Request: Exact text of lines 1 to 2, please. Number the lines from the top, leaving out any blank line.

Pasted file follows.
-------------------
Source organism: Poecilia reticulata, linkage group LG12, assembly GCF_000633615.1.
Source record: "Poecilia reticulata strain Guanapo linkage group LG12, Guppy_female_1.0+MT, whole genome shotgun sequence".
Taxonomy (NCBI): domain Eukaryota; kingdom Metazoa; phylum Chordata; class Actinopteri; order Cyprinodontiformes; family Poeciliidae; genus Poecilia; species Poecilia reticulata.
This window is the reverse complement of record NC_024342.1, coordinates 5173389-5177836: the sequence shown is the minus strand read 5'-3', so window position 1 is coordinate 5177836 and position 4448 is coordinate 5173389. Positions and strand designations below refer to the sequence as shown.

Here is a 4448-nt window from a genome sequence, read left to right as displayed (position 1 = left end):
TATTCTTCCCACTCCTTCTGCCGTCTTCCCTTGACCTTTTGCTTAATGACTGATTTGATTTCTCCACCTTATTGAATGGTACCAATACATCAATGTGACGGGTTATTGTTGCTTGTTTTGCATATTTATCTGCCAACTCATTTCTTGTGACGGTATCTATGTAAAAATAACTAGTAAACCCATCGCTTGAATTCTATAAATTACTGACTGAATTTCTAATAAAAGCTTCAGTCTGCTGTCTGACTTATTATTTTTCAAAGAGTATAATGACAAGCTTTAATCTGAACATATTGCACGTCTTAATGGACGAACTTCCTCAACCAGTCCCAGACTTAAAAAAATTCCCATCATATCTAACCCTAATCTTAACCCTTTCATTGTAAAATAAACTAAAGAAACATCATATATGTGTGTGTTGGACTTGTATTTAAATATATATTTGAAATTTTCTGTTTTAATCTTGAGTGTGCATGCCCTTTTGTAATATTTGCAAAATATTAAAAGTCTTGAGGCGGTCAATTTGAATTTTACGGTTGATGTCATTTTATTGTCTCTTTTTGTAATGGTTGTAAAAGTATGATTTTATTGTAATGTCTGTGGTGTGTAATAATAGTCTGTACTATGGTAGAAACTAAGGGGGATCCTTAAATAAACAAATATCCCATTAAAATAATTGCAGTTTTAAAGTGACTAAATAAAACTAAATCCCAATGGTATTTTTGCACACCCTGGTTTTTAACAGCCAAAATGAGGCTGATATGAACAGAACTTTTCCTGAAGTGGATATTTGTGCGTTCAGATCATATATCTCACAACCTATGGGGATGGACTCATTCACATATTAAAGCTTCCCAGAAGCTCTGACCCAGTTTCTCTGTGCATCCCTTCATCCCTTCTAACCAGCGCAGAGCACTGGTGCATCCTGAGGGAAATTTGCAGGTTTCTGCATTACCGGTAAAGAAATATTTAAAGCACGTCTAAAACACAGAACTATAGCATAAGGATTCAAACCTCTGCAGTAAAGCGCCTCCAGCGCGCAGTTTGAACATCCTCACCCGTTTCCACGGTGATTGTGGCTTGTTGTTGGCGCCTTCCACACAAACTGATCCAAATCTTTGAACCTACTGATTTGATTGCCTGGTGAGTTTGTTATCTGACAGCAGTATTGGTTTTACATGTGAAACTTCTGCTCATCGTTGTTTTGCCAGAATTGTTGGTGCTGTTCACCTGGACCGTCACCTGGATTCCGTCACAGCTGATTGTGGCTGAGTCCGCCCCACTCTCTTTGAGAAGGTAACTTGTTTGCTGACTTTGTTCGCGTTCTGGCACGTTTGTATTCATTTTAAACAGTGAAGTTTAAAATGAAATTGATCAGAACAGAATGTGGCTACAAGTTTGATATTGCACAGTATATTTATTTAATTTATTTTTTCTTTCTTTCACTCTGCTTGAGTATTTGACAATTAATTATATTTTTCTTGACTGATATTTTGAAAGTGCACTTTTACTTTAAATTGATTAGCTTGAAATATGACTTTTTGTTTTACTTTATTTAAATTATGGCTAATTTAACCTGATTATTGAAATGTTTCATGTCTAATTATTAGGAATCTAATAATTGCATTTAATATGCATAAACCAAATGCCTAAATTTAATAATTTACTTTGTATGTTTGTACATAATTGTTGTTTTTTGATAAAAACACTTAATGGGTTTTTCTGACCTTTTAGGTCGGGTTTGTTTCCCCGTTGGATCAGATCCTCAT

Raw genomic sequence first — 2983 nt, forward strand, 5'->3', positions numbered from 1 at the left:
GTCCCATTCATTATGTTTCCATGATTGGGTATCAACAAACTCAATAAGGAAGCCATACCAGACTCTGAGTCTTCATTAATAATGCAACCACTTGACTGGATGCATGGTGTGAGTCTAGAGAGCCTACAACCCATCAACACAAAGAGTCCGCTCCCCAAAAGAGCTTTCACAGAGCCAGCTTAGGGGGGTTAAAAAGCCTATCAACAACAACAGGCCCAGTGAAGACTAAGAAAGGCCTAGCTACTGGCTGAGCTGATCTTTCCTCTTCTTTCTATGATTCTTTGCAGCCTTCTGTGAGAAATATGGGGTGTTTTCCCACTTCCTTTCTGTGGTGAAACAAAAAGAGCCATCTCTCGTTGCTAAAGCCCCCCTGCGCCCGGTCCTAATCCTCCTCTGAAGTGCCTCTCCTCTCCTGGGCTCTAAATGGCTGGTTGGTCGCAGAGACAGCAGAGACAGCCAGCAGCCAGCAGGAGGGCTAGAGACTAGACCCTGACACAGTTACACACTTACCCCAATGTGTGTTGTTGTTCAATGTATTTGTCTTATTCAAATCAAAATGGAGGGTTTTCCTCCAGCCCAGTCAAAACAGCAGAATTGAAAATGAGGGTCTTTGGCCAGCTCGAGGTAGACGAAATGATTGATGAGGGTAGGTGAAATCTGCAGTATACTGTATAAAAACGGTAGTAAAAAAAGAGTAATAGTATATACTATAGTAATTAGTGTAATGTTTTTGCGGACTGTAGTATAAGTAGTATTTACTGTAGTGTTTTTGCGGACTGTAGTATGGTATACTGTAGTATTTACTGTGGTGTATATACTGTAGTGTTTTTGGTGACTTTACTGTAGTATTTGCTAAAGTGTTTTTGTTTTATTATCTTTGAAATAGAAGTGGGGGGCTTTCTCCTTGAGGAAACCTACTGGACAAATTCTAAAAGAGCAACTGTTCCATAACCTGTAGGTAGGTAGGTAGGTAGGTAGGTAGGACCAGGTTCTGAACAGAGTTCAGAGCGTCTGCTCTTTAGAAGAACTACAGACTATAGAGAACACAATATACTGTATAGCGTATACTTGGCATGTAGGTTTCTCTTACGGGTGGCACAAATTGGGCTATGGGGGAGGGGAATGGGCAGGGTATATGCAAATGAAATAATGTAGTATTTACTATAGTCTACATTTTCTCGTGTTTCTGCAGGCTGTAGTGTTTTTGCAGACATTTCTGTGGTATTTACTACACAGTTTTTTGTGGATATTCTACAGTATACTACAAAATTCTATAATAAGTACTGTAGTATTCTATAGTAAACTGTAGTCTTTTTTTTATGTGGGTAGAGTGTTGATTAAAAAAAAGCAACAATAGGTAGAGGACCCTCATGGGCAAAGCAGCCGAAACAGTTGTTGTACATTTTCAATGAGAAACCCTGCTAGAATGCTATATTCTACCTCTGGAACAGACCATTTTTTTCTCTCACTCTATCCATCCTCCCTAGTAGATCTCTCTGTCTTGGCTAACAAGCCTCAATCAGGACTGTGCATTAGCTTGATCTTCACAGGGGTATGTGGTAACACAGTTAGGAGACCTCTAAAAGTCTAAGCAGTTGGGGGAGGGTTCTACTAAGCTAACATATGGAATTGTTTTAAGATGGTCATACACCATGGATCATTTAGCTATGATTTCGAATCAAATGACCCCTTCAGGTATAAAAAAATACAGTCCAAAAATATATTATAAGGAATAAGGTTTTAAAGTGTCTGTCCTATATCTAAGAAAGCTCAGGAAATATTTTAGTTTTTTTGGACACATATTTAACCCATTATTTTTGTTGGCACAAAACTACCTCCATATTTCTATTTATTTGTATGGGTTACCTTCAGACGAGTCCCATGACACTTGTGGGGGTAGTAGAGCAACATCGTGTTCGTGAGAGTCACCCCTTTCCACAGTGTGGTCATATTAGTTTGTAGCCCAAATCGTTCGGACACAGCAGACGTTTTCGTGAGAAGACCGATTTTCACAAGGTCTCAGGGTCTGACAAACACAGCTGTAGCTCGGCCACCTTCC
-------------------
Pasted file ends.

Source organism: Poecilia reticulata, linkage group LG12, assembly GCF_000633615.1.
Source record: "Poecilia reticulata strain Guanapo linkage group LG12, Guppy_female_1.0+MT, whole genome shotgun sequence".